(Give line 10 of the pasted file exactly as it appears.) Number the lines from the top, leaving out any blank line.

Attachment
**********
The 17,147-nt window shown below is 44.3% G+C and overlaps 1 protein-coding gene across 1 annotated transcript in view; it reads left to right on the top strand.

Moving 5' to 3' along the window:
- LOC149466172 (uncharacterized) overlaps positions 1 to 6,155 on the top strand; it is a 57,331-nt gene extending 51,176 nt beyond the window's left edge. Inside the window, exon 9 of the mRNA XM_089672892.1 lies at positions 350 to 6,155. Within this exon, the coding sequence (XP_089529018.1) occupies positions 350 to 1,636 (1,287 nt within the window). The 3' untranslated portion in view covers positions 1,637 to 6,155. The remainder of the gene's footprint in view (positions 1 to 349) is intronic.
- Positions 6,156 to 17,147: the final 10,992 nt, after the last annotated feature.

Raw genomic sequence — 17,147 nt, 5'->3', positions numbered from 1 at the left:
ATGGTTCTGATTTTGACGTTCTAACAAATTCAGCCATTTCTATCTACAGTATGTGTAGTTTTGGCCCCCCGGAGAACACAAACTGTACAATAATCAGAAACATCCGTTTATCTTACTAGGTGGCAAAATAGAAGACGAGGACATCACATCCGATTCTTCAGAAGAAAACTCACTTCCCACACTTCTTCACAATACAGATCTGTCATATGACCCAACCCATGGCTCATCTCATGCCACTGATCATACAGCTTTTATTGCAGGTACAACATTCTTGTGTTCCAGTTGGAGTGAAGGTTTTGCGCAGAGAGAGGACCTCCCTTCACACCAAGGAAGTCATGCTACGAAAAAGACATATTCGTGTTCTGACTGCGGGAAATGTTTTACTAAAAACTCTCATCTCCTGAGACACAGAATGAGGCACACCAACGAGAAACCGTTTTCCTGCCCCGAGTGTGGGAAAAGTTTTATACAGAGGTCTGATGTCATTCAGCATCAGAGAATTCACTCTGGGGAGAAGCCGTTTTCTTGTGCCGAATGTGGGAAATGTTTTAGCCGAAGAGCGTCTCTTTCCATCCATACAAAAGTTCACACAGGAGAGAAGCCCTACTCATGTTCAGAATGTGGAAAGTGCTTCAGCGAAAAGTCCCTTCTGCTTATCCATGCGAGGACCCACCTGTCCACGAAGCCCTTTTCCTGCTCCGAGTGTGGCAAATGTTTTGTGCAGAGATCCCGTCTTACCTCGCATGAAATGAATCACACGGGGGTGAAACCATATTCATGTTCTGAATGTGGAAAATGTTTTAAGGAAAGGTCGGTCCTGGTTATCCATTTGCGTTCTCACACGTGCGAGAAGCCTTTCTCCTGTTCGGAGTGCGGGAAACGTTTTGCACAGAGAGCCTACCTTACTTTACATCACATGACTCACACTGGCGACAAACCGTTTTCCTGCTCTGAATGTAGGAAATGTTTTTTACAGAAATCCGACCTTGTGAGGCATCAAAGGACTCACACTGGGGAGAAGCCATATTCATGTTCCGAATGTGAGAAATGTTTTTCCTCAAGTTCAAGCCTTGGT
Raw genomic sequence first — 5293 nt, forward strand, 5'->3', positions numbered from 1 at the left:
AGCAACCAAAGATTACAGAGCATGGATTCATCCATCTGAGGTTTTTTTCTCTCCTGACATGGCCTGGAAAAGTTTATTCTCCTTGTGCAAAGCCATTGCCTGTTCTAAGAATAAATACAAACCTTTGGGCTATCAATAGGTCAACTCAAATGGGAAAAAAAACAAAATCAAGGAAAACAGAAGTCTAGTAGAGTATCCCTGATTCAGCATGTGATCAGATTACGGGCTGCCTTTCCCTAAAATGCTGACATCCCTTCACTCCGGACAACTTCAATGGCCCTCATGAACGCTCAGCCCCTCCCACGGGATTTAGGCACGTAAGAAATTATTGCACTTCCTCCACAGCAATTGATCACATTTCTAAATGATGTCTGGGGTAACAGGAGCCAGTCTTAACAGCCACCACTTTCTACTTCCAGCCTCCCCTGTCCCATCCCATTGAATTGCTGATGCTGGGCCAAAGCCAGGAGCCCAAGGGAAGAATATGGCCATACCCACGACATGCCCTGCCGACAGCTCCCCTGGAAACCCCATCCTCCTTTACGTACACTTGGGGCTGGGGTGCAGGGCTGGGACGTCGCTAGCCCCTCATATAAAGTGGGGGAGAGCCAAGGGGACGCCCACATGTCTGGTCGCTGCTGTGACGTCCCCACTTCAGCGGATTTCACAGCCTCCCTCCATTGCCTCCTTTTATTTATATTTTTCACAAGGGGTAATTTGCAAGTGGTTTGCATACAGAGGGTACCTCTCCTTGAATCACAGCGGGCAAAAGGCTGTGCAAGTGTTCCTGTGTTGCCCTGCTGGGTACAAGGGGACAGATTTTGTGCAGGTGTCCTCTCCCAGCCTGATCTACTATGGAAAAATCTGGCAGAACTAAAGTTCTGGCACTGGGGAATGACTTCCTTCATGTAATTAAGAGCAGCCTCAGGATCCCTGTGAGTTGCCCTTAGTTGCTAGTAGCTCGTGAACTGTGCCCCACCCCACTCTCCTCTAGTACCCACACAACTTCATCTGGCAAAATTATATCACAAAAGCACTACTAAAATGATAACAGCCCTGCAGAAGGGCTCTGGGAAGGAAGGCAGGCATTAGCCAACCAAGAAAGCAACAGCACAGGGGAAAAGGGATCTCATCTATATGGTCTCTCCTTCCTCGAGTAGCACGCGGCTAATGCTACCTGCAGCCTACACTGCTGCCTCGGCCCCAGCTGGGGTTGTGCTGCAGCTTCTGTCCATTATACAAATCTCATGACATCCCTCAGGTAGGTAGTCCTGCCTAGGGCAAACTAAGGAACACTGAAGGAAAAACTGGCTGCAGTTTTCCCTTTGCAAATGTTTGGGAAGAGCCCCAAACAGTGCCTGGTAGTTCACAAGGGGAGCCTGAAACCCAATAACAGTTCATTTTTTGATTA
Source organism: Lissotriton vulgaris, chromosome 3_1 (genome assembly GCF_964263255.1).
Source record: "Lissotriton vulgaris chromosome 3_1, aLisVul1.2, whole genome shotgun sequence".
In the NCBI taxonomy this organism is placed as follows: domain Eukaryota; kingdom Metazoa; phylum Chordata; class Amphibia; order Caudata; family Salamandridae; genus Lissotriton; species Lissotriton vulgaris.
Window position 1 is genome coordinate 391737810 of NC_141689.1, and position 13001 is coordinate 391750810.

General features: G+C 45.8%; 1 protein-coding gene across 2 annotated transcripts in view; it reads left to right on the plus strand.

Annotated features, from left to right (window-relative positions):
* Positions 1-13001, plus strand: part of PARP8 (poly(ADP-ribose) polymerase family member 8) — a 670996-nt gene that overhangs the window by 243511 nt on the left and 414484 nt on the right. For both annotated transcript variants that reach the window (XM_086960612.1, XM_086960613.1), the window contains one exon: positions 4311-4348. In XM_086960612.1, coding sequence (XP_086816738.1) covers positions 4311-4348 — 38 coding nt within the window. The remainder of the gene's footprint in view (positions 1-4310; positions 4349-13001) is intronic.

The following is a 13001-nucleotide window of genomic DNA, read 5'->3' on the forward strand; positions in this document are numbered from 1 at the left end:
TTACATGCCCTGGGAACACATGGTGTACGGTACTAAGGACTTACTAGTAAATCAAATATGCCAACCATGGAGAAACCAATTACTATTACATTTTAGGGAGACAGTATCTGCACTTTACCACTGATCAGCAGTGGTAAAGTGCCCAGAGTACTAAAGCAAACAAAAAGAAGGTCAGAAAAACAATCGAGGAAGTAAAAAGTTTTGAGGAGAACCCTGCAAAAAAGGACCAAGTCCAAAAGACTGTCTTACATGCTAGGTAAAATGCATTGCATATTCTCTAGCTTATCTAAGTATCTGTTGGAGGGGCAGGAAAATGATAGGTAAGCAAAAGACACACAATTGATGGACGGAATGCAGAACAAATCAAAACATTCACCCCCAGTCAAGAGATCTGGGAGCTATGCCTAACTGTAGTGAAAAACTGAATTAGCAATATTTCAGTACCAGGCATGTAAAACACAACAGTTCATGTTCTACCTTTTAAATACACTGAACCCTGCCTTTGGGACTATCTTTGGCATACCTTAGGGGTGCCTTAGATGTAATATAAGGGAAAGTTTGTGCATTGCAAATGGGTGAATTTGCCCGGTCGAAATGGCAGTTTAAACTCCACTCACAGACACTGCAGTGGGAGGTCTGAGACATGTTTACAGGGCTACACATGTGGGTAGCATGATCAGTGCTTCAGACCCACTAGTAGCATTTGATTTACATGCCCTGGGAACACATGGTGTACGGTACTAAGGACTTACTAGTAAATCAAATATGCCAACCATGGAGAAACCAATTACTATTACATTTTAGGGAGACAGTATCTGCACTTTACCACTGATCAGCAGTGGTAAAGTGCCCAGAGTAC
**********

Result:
Source record: "Lissotriton vulgaris chromosome 3_1, aLisVul1.2, whole genome shotgun sequence".